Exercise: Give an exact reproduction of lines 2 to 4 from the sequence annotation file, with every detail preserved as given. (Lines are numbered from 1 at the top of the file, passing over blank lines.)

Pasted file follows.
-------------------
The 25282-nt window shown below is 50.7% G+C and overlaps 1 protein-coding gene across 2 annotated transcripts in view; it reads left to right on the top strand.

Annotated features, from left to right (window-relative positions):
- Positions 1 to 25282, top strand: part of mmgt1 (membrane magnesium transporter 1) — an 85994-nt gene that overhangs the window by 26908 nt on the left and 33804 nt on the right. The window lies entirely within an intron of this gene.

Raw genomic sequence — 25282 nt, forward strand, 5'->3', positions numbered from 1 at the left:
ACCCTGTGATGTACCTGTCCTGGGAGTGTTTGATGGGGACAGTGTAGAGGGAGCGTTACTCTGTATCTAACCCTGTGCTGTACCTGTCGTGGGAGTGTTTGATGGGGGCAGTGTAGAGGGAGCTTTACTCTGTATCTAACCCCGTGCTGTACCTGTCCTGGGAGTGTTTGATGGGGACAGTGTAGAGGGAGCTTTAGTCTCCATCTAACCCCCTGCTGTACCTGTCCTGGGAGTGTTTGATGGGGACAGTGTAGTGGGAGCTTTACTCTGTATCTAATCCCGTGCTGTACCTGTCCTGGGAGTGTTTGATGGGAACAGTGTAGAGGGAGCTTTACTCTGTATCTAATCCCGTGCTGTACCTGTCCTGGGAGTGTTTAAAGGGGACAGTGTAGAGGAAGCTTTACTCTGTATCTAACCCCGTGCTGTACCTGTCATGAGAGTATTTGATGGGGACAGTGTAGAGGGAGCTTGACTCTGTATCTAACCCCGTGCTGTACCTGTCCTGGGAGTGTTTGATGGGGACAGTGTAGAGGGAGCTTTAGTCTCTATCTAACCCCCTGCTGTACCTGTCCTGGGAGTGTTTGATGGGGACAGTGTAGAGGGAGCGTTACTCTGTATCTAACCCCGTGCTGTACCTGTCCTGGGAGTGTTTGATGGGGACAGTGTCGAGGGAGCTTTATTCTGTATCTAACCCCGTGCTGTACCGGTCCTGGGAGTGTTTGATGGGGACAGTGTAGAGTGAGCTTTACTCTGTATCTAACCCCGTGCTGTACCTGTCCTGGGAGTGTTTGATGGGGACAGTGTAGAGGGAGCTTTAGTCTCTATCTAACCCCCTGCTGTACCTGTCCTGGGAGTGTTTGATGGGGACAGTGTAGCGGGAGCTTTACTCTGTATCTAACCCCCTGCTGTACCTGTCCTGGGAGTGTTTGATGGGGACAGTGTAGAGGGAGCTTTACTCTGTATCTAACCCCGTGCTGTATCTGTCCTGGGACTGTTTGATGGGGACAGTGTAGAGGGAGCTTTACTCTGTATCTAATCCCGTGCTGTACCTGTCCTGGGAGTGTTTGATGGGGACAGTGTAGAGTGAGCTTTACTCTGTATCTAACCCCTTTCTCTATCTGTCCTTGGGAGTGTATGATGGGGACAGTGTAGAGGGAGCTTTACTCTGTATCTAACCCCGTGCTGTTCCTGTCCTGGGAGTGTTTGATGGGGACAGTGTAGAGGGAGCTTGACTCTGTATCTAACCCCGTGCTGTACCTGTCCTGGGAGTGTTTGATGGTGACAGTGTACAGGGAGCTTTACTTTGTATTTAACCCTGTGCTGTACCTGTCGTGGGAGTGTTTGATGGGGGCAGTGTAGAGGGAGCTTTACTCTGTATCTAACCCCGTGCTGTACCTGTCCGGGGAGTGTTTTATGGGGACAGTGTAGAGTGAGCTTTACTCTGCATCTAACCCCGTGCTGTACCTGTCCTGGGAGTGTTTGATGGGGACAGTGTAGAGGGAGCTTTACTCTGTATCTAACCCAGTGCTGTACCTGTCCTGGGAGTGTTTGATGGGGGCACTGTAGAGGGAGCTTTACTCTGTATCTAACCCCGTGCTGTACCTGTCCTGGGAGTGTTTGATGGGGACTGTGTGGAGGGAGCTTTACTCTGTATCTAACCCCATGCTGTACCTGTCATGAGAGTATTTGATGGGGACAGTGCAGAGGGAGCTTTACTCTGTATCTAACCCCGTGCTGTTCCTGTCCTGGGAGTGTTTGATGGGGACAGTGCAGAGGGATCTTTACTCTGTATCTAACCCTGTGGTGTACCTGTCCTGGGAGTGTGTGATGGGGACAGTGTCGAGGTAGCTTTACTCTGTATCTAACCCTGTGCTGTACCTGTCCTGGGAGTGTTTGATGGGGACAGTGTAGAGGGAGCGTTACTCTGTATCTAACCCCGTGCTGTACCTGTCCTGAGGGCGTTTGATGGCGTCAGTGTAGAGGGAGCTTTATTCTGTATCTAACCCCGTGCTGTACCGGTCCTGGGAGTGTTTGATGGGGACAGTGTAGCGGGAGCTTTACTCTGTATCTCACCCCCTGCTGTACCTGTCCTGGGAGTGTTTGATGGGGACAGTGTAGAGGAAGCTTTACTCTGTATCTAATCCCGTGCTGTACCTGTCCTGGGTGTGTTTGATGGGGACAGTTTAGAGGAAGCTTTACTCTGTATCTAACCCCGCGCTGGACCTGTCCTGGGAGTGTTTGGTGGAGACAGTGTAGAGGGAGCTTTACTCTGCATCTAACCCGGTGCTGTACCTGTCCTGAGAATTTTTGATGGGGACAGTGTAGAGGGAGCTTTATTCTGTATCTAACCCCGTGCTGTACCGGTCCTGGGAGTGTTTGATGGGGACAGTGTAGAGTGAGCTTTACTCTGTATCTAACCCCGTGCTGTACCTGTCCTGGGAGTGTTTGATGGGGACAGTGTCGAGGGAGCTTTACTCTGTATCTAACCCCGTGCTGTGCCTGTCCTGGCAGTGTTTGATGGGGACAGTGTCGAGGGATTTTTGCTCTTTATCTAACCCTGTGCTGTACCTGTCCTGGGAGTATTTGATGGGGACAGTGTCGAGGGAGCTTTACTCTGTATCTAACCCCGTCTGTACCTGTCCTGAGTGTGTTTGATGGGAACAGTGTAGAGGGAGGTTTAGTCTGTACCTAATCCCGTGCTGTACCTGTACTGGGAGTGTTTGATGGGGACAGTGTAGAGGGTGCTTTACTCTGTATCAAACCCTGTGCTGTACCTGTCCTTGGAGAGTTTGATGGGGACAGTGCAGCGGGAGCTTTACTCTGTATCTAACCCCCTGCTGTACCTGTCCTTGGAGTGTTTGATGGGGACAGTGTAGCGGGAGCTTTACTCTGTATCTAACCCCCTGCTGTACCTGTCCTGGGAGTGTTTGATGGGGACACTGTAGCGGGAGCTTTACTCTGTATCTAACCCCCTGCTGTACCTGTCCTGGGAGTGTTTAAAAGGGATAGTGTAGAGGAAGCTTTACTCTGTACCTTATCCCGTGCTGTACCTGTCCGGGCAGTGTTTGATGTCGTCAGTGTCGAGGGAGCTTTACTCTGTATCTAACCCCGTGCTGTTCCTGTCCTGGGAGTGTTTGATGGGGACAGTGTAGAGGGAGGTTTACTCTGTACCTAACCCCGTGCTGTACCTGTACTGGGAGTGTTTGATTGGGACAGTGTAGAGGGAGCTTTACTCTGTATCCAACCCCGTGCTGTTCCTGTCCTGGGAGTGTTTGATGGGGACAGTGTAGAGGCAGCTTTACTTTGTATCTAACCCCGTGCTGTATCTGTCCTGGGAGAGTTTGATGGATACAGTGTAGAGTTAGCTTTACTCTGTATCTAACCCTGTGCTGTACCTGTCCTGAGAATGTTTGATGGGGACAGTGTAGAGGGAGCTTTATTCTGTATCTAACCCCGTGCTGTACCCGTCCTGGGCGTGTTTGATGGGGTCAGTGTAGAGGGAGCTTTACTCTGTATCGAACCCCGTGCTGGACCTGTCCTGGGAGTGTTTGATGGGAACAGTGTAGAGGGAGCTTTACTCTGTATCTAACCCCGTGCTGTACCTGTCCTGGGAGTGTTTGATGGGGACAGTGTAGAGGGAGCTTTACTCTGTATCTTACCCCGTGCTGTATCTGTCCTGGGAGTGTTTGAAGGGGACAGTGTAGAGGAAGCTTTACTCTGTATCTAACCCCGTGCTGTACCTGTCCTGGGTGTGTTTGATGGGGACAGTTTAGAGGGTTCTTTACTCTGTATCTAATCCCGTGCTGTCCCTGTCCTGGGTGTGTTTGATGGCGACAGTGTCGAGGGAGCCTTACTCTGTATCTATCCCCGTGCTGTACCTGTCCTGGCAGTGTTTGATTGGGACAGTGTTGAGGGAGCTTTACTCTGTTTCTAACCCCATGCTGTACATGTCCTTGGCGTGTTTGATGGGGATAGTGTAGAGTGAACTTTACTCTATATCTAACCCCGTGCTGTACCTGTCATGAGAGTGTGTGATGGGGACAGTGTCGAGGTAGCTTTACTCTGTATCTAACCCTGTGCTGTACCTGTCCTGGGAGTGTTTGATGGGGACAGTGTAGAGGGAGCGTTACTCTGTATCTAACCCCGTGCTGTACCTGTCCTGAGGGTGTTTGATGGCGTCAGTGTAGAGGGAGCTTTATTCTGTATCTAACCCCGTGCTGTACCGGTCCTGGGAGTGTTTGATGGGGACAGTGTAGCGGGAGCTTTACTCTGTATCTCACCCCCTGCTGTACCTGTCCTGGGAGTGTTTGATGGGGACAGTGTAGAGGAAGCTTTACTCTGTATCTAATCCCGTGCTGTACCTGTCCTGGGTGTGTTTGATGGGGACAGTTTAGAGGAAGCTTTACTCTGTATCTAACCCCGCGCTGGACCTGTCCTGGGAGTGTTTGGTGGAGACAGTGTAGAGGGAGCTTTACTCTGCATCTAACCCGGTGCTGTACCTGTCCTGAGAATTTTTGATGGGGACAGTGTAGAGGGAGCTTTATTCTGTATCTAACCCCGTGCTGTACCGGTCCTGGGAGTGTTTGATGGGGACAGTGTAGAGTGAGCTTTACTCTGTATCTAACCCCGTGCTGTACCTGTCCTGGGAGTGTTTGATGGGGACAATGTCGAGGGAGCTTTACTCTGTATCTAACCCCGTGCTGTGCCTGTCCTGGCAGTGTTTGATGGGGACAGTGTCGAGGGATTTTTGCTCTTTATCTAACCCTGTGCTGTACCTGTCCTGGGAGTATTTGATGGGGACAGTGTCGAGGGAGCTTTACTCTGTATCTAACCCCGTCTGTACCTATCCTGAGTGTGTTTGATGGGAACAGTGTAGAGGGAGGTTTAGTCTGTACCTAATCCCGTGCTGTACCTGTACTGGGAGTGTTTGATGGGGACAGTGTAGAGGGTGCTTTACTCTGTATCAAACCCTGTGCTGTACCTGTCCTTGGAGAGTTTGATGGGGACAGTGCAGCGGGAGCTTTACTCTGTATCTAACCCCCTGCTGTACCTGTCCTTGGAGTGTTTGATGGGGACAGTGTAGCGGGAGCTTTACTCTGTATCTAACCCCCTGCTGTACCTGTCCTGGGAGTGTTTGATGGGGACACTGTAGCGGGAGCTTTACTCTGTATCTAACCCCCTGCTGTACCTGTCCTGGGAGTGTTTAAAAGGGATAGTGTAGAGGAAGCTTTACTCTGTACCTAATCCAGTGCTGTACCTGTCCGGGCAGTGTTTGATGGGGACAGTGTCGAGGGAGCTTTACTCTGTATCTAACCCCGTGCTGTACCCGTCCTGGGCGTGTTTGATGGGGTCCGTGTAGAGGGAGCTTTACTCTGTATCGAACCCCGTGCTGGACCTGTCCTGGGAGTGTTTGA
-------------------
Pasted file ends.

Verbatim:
Annotated features, from left to right (window-relative positions):
- Positions 1 to 25282, top strand: part of mmgt1 (membrane magnesium transporter 1) — an 85994-nt gene that overhangs the window by 26908 nt on the left and 33804 nt on the right. The window lies entirely within an intron of this gene.

Raw genomic sequence — 25282 nt, forward strand, 5'->3', positions numbered from 1 at the left: